September 10, 2012 at 11:19 AM EDT
September FOMC Preview and fiscal cliff comments
Karim writes: September FOMC Preview Its hard to remember going into an FOMC meeting with as wide a range of outcomes and as wide an array of views on those outcomes from markets and economists. In play: Do nothing Extend forward guidance (to what date?) Cut IOER Unsterilized asset purchases Open-Ended, or defined amount and [...]


Karim writes:
September FOMC Preview

Its hard to remember going into an FOMC meeting with as wide a range of outcomes and as wide an array of views on those outcomes from markets and economists.

In play:

  • Do nothing
  • Extend forward guidance (to what date?)
  • Cut IOER
  • Unsterilized asset purchases
    • Open-Ended, or defined amount and time period?
    • MBS and/or USTs?

My own, relatively low conviction, view is that they only extend forward guidance, to mid-2015, from the list above. I think there is a 40% probability they announce new LSAPs that would run concurrently with the end of Twist2. If they do additional LSAPs, I think there is a 40% they are open-ended in nature. If they do additional LSAPS (defined amount), I think it will be a 400bn program over 6mths made up of 75% MBS and 25% USTs. The odds of a cut in IOER would around 25% in my view.

Assuming extending forward guidance is a done deal, as hinted in the minutes, here are some of the pro’s and cons in terms of gauging the likelihood of additional asset purchases.

Pros

  • The term ‘monetary’ accommodation used in the last Minutes suggests more than just forward guidance is being considered: Many members judged that additional monetary accommodation would likely be warranted fairly soon unless incoming information pointed to a substantial and sustainable strengthening in the pace of the economic recovery.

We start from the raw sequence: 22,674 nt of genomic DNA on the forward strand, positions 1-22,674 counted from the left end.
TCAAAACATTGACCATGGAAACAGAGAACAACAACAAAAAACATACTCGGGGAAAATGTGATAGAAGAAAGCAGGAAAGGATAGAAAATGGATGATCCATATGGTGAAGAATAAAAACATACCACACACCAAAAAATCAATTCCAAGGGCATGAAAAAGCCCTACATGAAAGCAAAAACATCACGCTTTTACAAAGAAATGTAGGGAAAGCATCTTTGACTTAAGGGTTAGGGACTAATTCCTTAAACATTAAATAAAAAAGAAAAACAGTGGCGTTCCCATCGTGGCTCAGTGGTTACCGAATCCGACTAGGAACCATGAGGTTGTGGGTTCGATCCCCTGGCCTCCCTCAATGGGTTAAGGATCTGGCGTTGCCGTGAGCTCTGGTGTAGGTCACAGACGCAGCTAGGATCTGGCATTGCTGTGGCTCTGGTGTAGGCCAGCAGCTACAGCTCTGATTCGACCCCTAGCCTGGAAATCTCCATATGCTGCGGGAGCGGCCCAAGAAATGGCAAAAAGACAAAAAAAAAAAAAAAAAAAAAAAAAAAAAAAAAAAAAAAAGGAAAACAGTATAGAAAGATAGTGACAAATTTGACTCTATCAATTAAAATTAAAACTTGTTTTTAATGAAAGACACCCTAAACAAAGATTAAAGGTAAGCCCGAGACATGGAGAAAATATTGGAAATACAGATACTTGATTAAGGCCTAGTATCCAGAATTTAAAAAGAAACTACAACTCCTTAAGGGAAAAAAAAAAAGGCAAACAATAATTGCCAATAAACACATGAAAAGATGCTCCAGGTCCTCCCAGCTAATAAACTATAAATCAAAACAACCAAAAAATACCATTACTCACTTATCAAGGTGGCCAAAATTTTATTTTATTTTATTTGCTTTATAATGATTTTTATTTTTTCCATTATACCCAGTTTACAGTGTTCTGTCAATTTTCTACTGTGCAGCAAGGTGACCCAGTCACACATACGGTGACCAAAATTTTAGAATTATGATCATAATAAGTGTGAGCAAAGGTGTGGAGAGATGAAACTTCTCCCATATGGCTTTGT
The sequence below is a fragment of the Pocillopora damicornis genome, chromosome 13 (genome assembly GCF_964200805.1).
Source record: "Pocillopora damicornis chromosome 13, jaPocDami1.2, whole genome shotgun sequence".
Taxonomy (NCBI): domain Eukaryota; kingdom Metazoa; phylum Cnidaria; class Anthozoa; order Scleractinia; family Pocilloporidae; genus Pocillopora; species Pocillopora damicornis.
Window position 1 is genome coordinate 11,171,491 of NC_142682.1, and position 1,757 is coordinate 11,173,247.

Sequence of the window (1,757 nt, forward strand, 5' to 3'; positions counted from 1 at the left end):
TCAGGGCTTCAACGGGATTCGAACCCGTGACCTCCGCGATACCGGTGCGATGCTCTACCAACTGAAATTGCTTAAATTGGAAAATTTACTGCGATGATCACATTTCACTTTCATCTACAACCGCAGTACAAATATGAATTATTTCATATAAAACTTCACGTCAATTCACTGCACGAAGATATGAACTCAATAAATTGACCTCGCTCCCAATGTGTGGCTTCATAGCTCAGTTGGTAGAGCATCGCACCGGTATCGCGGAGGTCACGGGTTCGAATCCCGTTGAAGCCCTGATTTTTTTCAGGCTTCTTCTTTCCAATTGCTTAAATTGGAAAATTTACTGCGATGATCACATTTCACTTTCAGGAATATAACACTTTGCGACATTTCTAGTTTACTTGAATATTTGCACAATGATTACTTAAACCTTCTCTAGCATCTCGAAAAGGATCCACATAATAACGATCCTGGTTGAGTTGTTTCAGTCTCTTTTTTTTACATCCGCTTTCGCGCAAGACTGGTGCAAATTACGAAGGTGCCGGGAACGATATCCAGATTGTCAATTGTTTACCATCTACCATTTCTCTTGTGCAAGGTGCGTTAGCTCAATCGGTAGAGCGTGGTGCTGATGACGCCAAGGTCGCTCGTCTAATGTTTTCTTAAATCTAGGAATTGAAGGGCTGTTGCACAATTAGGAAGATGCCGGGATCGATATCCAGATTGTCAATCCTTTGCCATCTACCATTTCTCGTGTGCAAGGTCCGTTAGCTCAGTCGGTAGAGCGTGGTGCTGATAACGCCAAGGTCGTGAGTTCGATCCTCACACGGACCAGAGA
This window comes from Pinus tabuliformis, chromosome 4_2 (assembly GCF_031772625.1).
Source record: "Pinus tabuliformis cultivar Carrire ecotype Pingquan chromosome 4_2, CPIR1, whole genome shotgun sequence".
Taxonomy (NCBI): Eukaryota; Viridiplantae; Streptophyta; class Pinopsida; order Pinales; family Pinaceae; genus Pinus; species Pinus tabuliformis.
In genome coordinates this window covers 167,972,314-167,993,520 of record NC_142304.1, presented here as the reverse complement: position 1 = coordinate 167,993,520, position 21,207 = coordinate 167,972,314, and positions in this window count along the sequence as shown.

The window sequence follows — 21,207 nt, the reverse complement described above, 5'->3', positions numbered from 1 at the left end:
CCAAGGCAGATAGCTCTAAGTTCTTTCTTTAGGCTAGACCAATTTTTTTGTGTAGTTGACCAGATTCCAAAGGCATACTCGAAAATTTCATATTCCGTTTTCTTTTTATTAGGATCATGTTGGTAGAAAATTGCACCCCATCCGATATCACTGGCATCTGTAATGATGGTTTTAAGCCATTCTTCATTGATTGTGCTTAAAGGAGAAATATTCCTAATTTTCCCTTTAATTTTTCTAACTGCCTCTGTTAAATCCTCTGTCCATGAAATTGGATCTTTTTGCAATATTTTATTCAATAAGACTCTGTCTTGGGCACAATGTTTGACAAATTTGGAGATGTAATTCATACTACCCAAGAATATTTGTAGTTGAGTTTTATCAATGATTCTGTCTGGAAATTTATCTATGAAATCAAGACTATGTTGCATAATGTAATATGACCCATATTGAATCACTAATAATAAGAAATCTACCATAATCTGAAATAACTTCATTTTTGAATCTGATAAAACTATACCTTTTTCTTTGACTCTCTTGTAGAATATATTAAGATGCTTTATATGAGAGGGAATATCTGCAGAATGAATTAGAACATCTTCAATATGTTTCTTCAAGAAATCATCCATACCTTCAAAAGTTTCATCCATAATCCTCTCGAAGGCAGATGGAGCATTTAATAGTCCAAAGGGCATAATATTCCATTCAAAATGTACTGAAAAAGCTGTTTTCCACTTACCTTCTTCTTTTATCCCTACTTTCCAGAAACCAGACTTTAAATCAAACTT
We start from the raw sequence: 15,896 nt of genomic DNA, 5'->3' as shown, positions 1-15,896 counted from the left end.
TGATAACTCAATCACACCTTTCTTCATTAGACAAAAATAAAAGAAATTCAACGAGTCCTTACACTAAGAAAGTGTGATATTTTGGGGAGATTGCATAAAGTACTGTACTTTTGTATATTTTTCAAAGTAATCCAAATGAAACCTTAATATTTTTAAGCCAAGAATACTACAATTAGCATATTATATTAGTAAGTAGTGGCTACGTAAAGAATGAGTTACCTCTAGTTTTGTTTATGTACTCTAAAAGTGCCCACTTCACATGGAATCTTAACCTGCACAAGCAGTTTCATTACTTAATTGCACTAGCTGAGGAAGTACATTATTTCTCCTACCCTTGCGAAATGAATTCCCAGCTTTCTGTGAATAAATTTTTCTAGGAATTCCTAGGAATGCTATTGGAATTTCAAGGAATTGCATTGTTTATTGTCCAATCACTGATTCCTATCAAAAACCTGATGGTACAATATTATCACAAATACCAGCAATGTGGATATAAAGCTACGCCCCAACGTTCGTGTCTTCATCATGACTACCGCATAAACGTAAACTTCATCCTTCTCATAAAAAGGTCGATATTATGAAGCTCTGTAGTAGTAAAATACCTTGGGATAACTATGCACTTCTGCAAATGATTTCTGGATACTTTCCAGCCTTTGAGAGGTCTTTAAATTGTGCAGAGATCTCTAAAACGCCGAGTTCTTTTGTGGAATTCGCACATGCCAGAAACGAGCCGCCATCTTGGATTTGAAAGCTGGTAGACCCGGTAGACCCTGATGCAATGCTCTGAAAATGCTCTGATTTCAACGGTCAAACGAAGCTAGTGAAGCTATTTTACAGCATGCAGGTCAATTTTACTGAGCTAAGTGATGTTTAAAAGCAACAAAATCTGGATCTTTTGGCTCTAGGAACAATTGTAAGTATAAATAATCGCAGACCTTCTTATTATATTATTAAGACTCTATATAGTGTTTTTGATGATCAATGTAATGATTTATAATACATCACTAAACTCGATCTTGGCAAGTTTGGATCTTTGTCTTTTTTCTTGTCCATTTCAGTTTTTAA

• Bernanke used the term ‘grave concern’ at Jackson Hole to describe the state of the labor market and the last payroll report looked lousy.
  • He defended the use of QE at Jackson Hole, so if the outlook remains weak, why not do more?

Because he doesn’t want to pick a fight with China again, as per my May 2011 post.

Cons

  • The Fed states that policy works through financial channels and with most borrowing rates near record lows, and equity markets near 4yr highs, those channels are working well right now. Why mess with success?


Yes, he knows it’s about rates, not quantities, and that policy has caused the term structure of rates to be where it is. However, the channel that remains elusive is how low rates are transmitted to aggregate demand, claims of creating 3 million jobs not withstanding.

  • The outlook hasn’t changed much since June when they announced Twist2, so why act now?
  • Its 2mths before the election and the Fed is only a side campaign issue now. For an institution that craves it independence, why do anything that may risk that?

Open-ended purchases would likely be tied to the forecast (i.e., ‘the Fed will buy 150bn/mth of MBS and USTs until the Committee is able to forecast meeting its mandate within its forecast horizon’). The issue is the Fed doesn’t have a common forecast (it takes an average of 17 members to produce the SEP). That common forecast is a work in progress (a Committee headed by Yellen). So an open-ended program may take place, but probably not until next year.

Odds of an IOER cut are low just because Bernanke did not mention it at all at Jackson Hole.

About three months ago I suggested the fiscal cliff was too far away for markets to care.
But now it’s a lot closer, and close enough for those to be affected directly by govt spending cuts to be acting accordingly.

But that also means that at least some of that cliff is already being discounted which means:

It won’t be as bad as expected if it happens.
If it’s avoided there will be a boost to the economy not in current forecasts.

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